Continuing with the efforts of his and Augusts, Herman now had a business without a partner. Herman sailed further and further north with each passing year. This allowed him to purchase better quality trees at a lower cost but this also made Herman and his crew incur poor and unpredictable weather the further north they sailed. Over the next few years Herman had lost one ship and almost lost another. This triggered him to purchase larger ships (the largest measuring 130 feet long and 26 feet wide.) With the larger and more stable ships, Herman went as far north as the Soo Canal to purchase his trees from the Indians. Eventually, he would hire his own crew to cut and prepare the trees for the journey back to Chicago. In 1910 Schuenemann had established the ” Northern Michigan Evergreen Nursery” whose address was given as the “SW corner Clark Street Bridge.” This allowed him to lower his expenses by selling his cargo directly from the deck of his ship. No longer would Capt. Schuenemann pay laborers to carry trees to store owners and local grocers. He was trying to eliminate as much of the middleman as possible. While Herman sold trees and greens on deck, his daughters worked below by the warmth of the cabin stove making wreaths out of cut greens. In order to even further lower his expenses, sometime between 1910 and 1912 Herman purchased 240 acres in upper Michigan. In salaries for tree cutters, crew, provisions, towing fees and miscellaneous expenses, a single trip would have cost him approximately $3,000. Any failure to return with trees would leave Herman flat broke. In order for Herman to cover all of these expenses as well as make the bulk of his annual income, he now had to transport as many trees as possible with each journey.






Loaded with Trees




    By 1911, Schuenemann owned a large vessel named the Rouse Simmons. A ship of her magnitude could carry more than 5,000 trees that were lashed down tightly. The weight of these trees would not become a factor unless they became wet and froze. If this was to happen the weight could now become detrimental to the journey’s success. Schuenemann had the Rouse Simmons recaulked during his passage to Chicago in 1911, but failed to recaulk her prior to leaving Chicago for his 1912 adventure. The neglect to recaulk the Rouse Simmons in 1912 was probably due to financial strains caused by Schuenemann being sued for failure  to repay an old debt. The decision not to recaulk the Rouse Simmons would be a fatal one. She was last seen on November 23, 1912, between Kewaunee and Two Rivers Wisconsin, with distress signals flying. Capt. Schuenemann and his crew of 16 went down just 30 miles south of his boyhood home of Ahnapee, Wisconsin. Throughout the years that the Schuenemann’s made their living from the Maritime Christmas Tree business, it rose, peaked and by 1912 was fading. What began as an informal barter system evolved into big business controlled by the high-volume wholesalers. As the railroads and improved highways were now the most efficient way of moving Christmas trees throughout the Midwest, old wooden bottomed vessels became obsolete.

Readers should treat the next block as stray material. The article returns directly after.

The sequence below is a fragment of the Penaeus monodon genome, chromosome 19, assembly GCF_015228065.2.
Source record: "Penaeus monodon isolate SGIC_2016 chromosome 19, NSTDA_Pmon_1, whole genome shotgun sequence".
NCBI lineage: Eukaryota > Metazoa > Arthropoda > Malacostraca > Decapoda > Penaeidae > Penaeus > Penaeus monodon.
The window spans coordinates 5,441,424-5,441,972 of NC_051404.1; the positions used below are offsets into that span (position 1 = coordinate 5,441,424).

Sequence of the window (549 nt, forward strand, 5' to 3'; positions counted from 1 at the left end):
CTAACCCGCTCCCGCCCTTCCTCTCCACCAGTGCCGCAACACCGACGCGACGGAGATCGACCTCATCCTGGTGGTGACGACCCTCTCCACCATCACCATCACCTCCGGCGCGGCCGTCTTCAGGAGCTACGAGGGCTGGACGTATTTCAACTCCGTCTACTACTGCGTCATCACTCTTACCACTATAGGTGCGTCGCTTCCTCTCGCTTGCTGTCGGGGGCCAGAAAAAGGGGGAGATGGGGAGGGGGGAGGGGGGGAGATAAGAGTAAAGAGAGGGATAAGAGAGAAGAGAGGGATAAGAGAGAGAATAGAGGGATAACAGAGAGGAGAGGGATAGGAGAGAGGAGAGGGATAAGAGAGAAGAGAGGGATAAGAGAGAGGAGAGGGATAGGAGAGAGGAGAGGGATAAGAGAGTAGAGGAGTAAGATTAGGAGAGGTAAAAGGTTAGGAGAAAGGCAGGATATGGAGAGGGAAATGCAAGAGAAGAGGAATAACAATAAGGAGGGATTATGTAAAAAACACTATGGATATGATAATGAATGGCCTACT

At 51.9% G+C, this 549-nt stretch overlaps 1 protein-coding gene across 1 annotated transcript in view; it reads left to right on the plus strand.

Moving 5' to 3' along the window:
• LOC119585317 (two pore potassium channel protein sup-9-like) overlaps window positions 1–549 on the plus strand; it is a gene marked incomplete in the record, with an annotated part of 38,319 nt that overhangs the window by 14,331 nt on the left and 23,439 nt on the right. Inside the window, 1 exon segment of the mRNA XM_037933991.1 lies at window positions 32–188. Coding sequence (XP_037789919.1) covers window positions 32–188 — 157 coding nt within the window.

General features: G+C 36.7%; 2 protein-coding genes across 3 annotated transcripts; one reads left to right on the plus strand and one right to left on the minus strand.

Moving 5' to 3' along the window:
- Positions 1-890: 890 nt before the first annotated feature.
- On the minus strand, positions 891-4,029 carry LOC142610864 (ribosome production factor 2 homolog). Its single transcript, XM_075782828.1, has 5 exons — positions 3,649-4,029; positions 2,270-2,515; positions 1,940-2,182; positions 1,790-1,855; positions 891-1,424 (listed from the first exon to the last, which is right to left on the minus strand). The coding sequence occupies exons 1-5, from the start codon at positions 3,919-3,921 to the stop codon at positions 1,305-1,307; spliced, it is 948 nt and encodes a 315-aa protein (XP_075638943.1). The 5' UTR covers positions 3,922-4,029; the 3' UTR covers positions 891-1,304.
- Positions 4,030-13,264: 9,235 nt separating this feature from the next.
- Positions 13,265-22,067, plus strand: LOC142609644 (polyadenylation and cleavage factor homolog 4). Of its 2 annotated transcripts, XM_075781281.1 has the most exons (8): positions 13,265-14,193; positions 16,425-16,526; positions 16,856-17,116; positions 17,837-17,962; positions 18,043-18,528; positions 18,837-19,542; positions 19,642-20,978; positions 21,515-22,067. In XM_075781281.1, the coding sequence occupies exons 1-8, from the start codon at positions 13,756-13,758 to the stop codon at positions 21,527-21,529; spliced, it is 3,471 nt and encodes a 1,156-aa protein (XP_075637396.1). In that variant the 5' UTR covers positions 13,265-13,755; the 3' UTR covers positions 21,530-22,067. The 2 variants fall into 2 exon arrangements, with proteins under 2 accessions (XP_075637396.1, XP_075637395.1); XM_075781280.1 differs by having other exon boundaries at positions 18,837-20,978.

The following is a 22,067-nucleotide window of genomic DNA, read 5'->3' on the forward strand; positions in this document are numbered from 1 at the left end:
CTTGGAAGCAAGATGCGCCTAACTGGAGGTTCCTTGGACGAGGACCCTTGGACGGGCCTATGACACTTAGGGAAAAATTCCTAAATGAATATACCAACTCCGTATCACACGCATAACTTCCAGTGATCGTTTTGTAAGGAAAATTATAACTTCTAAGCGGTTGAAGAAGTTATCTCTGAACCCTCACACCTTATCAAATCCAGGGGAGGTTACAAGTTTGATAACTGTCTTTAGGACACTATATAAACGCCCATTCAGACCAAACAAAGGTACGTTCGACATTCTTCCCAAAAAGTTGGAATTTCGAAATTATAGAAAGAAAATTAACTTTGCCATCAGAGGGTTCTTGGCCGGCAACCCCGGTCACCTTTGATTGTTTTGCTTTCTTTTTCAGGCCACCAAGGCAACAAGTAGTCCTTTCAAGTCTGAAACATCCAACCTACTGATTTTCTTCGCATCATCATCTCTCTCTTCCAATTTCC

Chicagoans remembered ” Christmas Tree” Schuenemann for at least the next generation. In December of 1934, in the height of the depression, three middle-aged women opened a store on the Near North Side of Chicago. The sign, which brought back many good times and feelings, read CAPTAIN AND MRS. SCHUENEMANN’S DAUGHTERS. Passerby’s entered the store, shared stories of their childhood on the docks and bought the tree they were to display in their parlor. That was the only year that the daughters had a shop. That was probably due to the depression, but it was said that so few people had given so much joy to so many people, as did the Schuenemann family, just for doing their job.





Chicago Christmas Tree Ship Pictures





    With a Christmas tree hanging from its mast and a red-bowed wreath fastened beneath its bridge, the icebreaker Mackinaw powers through the frigid waters of Lake Michigan bound for Chicago's Navy Pier. Lashed to the decks of the U.S. Coast Guard ship are 1,500 Christmas trees that will be distributed to disadvantaged families in the Windy City.
    Each December, the 240-foot Mackinaw and its 60-person crew carries on the time-honored tradition that rouses holiday spirit and creates lasting memories for tree growers, volunteers and recipients.